Stealing the Past

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During a long drive this past weekend, I listened to a book about how geography still affects today’s world, even in this age of technological advances. In the chapter about Korea and Japan, the author wrote about when Japan conquered Korea in 1910. Among the ways that Japan worked to control Korea was to outlaw the Korean language and the teaching of Korean history.

Those of you who have read this blog for very long know my passion for the study of history. As I looked for a picture of a globe to illustrate my post for yesterday, I came across this poster.

The Federal Art Project was one of many New Deal programs the federal government operated during the Great Depression. This poster was part of that project. Artists designed the poster for the Pennsylvania Library Association. The poster promotes the “Four Freedoms.”

When President Franklin Roosevelt gave his State of the Union Address on January 6, 1941, he spoke to Congress about the war (World War II) that was going on in Europe. He gave this speech eleven months before Japan  attacked Pearl Harbor and the United States entered the war. The United States was already giving aid to Great Britain. President Roosevelt encouraged Congress to continue this aid. He also spoke of the need to increase production of war materials.

President Roosevelt told Congress that the United States was fighting for freedoms that everyone in the world should have. He said:

In the future days, which we seek to make secure, we look forward to a world founded upon four essential human freedoms.

  • The first is freedom of speech and expression–everywhere in the world.
  • The second is freedom of every person to worship God in his own way–everywhere in the world.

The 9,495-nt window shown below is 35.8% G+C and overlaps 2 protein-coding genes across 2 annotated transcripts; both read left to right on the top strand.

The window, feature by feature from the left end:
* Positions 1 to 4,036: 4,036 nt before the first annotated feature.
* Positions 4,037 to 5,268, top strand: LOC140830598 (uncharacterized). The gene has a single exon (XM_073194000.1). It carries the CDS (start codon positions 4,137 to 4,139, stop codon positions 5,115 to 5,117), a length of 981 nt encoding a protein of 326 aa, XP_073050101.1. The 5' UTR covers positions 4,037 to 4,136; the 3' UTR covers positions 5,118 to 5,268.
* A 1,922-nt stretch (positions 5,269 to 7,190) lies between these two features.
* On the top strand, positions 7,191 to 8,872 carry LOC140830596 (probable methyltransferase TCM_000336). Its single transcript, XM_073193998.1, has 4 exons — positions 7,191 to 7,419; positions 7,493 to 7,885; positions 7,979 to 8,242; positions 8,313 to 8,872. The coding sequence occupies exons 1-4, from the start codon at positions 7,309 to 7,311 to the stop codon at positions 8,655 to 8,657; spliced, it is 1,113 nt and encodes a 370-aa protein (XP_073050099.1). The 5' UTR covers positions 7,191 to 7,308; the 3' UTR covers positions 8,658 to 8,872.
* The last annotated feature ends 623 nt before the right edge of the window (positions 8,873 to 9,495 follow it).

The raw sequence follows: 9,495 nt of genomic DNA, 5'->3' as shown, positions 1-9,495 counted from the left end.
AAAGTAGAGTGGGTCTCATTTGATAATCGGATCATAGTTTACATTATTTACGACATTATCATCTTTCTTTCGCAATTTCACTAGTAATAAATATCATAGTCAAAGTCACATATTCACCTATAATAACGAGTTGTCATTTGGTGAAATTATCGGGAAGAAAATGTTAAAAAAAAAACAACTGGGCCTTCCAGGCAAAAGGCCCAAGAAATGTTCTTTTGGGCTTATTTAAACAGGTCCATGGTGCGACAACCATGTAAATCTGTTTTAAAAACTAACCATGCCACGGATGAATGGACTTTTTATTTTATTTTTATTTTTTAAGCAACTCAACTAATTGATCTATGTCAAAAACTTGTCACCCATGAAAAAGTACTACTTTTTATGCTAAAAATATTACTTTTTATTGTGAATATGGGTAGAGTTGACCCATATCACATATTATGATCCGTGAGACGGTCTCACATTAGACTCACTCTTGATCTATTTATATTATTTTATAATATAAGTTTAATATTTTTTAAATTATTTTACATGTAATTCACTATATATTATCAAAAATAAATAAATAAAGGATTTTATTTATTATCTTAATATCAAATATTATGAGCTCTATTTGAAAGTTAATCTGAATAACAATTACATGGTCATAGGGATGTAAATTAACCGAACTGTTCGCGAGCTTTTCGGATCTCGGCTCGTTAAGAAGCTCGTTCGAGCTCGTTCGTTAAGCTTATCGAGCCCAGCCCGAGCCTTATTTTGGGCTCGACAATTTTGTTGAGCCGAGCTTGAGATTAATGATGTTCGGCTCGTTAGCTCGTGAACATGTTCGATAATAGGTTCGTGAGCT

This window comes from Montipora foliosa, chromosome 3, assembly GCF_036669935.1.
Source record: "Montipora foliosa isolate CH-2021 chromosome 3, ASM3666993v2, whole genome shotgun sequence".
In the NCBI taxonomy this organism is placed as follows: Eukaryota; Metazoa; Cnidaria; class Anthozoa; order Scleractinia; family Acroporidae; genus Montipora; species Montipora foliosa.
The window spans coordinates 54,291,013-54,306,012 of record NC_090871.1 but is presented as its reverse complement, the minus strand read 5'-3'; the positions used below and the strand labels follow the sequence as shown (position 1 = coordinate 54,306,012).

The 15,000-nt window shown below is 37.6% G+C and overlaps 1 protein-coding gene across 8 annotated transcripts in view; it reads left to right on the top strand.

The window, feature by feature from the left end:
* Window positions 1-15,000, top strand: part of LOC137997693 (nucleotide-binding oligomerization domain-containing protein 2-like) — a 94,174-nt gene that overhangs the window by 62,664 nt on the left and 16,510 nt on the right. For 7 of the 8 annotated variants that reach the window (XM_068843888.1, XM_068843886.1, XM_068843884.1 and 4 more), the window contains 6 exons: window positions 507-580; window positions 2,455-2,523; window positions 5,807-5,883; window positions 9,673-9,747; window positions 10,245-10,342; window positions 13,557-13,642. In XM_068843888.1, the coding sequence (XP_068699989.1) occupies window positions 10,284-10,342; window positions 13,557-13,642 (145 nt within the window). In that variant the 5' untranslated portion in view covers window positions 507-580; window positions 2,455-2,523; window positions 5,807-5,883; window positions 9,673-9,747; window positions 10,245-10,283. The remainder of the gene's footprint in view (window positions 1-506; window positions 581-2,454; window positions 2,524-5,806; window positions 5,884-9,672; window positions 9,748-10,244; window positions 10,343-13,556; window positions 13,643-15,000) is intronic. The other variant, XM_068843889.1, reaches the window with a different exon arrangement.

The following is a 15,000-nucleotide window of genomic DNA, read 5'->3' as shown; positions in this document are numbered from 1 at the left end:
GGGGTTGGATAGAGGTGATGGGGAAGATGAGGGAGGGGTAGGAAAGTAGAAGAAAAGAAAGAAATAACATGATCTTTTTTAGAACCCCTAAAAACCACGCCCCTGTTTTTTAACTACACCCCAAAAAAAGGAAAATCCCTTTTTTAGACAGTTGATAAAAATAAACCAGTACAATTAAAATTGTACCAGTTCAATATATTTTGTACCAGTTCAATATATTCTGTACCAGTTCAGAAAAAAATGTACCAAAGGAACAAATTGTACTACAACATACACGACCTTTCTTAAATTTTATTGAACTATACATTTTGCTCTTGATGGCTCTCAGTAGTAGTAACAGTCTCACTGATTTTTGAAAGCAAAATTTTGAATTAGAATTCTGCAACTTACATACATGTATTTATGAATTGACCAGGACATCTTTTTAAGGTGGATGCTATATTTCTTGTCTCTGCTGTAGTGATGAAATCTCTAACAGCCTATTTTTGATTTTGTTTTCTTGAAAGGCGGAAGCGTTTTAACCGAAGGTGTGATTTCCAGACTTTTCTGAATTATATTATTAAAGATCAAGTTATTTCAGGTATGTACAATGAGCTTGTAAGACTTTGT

• The third is freedom from want–which, translated into world terms, means economic understandings which will secure to every nation a healthy peacetime life for its inhabitants–everywhere in the world.
  • The fourth is freedom from fear–which, translated into world terms, means a world-wide reduction of armaments to such a point and in such a thorough fashion that no nation will be in a position to commit an act of physical aggression against any neighbor–anywhere in the world.

You have probably seen the four famous paintings that Norman Rockwell created in 1943 to illustrate these four freedoms. But before Rockwell created his paintings, the Federal Art Project created this poster. Let’s look at it again.

The poster artist used a world, two books, and the hand and torch of the Statue of Liberty to illustrate Roosevelt’s words. Of course, 1941 was the year Roosevelt gave the speech. The year 1791 is the year that the Bill of Rights went into effect.

The Library of Congress website notes that this poster has been exhibited at the United States Holocaust Memorial Museum in Washington, D.C. The poster was displayed there to show “American Responses to Nazi Book Burning.” Whether burning books or outlawing the teaching of a nation’s history or finding some other way to prevent people from knowing about the past, I don’t believe in stealing the lessons of the past from future generations.

As important as the history of America and the history of the world are to our children, of utmost importance is the history of God’s work among the people He made.

This is now, beloved, the second letter I am writing to you
in which I am stirring up your sincere mind by way of reminder,
that you should remember the words
spoken beforehand by the holy prophets
and the commandment of the Lord and Savior
spoken by your apostles.
2 Peter 3:1-2




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